Kumari (The Living Goddess)

  • 13/05/2020

Not only does Nepal have many gods, goddess, deities, Bodhisattvas, avatars and manifestations, which are worshipped and revered as statues, images, paintings and symbols, but it also has a real living goddess.The Living Goddess, a young Newar girl with no blemishes is chosen to represent the Goddess Kumari as an incarnation of Goddess Taleju, the tutelary deity of the Malla dynasty and the Shah dynasty which inherited the tradition. The Living Goddess is worshipped with great reverence and even the Shah Kings followed the tradition of receiving tika and blessings from her. Dating back to the 17th century, the practice was institutionalized by a Malla king.

Legend has it that King Jaya Prakash Malla under the influence of alcohol, while playing a game with the visiting Goddess Taleju in the form of a human, started lusting after her. This offended the goddess and she ordered the king to make an oath that he would select a virgin girl within whom she would always reside. The tradition has been an integral part of both Hinduism and Buddhism, a tradition which continues till date.

The predominance of the Kumari cult is more distinctly evident among the Newar community inside the Kathmandu Valley as she has become an inevitable feature of their worship almost in every Vihar and Bahal and including the nooks and corners of Newari settlements. However, it was the Vajrayana sect of Mahayana Buddhism that was responsible for establishing the tradition of worshipping a girl from the Sakya community as the royal Living Goddess. The selection of the Living Goddess is a highly elaborate tantric ritual. There are certain tests a girl has to pass to be the Living Goddess, like the 32 attributes of Perfection, the color of her eyes, the shape of her teeth and the sound of her voice, even the alignment of stars in her zodiac sign plays a significant role. The girls from the Sakya community are made to confront a goddess in the darkened room. The sight of the Buffalo heads scattered around, the demon- like masked dancers, the terrifying noises. Most of the girls do not make it through. As believed all these tests will not effect the real goddess, so the one who is unscathed through the whole ordeal is the one who is entitled to sit on the pedestal for worship as the Living Goddess. Then as a final procession is similar to that of the Dalai Lama, the Kumari, chooses items of clothing and decoration worn by her predecessor.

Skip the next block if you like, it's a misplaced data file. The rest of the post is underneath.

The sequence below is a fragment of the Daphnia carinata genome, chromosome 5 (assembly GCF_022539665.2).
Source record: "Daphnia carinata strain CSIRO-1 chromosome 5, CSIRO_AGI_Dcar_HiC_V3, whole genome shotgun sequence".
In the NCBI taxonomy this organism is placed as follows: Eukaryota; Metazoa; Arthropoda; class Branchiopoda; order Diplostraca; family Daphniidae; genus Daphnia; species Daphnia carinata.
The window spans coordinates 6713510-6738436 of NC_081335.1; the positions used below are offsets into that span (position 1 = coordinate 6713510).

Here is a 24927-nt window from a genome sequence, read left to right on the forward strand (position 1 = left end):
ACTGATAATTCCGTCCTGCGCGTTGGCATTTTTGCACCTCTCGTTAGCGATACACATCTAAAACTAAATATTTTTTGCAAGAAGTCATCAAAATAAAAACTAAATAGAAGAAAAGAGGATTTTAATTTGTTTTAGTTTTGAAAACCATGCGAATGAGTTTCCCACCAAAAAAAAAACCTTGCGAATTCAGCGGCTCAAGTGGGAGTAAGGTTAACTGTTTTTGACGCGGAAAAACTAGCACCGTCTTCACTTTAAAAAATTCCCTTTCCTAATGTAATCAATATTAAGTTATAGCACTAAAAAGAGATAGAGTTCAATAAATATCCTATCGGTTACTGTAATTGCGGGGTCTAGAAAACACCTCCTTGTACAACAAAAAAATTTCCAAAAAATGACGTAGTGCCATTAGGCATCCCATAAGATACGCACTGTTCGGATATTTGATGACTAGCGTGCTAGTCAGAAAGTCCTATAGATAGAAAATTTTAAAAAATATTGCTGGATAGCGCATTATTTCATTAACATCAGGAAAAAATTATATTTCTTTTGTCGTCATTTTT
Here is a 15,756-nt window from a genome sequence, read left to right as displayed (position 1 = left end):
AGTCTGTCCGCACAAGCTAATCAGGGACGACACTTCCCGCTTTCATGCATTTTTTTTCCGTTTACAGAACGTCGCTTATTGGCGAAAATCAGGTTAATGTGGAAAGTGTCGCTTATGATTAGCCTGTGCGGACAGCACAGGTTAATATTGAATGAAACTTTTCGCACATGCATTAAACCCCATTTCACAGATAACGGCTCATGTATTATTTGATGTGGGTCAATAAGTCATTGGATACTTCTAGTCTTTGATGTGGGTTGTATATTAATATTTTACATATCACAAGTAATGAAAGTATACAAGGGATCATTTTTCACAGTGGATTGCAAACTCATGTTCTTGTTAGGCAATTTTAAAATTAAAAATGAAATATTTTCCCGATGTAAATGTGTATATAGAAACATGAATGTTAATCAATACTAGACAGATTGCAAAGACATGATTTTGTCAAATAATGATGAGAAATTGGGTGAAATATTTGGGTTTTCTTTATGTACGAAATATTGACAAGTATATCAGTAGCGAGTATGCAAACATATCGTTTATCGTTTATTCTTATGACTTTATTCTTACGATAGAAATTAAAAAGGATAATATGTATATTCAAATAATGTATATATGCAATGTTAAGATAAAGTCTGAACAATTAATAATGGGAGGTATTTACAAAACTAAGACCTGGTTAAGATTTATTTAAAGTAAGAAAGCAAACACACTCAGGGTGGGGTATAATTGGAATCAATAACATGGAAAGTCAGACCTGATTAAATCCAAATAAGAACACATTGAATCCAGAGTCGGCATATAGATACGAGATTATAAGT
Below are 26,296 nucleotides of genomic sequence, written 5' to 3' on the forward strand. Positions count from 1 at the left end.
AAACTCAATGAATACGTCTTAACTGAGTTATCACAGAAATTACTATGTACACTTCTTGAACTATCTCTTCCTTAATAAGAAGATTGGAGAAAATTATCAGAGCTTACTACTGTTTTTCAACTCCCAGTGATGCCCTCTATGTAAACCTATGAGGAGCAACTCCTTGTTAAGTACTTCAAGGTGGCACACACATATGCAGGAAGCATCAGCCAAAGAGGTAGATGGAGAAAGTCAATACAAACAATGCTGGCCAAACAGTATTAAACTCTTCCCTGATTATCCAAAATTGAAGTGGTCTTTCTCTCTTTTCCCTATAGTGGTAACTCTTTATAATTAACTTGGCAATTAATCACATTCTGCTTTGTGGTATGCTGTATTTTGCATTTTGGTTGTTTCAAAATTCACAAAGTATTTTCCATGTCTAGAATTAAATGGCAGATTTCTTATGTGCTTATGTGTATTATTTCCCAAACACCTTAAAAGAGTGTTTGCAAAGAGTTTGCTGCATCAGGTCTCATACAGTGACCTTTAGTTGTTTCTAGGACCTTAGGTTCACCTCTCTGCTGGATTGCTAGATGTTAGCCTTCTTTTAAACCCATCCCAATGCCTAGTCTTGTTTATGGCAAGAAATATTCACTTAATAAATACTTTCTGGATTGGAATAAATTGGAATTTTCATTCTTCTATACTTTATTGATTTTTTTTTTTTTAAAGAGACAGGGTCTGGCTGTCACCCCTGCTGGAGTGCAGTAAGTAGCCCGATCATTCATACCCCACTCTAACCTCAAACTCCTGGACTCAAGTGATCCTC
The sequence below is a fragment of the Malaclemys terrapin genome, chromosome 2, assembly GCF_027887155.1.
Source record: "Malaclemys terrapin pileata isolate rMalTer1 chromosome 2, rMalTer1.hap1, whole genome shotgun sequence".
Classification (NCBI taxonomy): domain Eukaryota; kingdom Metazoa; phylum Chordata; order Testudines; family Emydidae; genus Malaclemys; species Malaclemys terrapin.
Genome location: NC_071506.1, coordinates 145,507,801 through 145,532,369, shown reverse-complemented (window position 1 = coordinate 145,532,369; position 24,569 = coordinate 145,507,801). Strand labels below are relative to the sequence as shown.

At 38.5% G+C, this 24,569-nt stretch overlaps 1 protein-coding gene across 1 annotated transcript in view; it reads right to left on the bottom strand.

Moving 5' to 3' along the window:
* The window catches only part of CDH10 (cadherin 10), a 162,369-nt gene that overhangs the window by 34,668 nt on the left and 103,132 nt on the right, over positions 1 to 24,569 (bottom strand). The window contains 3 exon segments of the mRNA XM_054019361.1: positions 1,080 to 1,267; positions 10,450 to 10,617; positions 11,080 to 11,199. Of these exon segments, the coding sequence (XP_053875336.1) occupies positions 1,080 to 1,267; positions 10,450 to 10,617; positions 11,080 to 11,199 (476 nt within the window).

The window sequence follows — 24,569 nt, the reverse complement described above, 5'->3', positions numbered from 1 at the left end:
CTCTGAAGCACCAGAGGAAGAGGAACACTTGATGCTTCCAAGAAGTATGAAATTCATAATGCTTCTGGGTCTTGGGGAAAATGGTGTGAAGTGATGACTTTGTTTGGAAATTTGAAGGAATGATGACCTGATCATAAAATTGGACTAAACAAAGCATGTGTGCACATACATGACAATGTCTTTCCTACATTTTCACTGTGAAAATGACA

The god-house “Kumari Ghar” is a storeyed-house of magnificent intricate carvings where the Living Goddess performs her daily rituals. During her tenure in the god-house, Guthi Sansthan, the government trust fund bears her entire expenses including that of her caretakers. Under normal circumstances, her days in the god-house come to an end with her first menstruation.

On Indra Jatra, in September, the Living Goddess in all her jeweled splendor travels through the older part of Kathmandu city in a three tiered chariot accompanied by Ganesh and Bhairab for three days. It is really a grand gala where thaousands’s of people throng in and around the Kathmandu Durbar Square to pay their homage to the Living Goddess.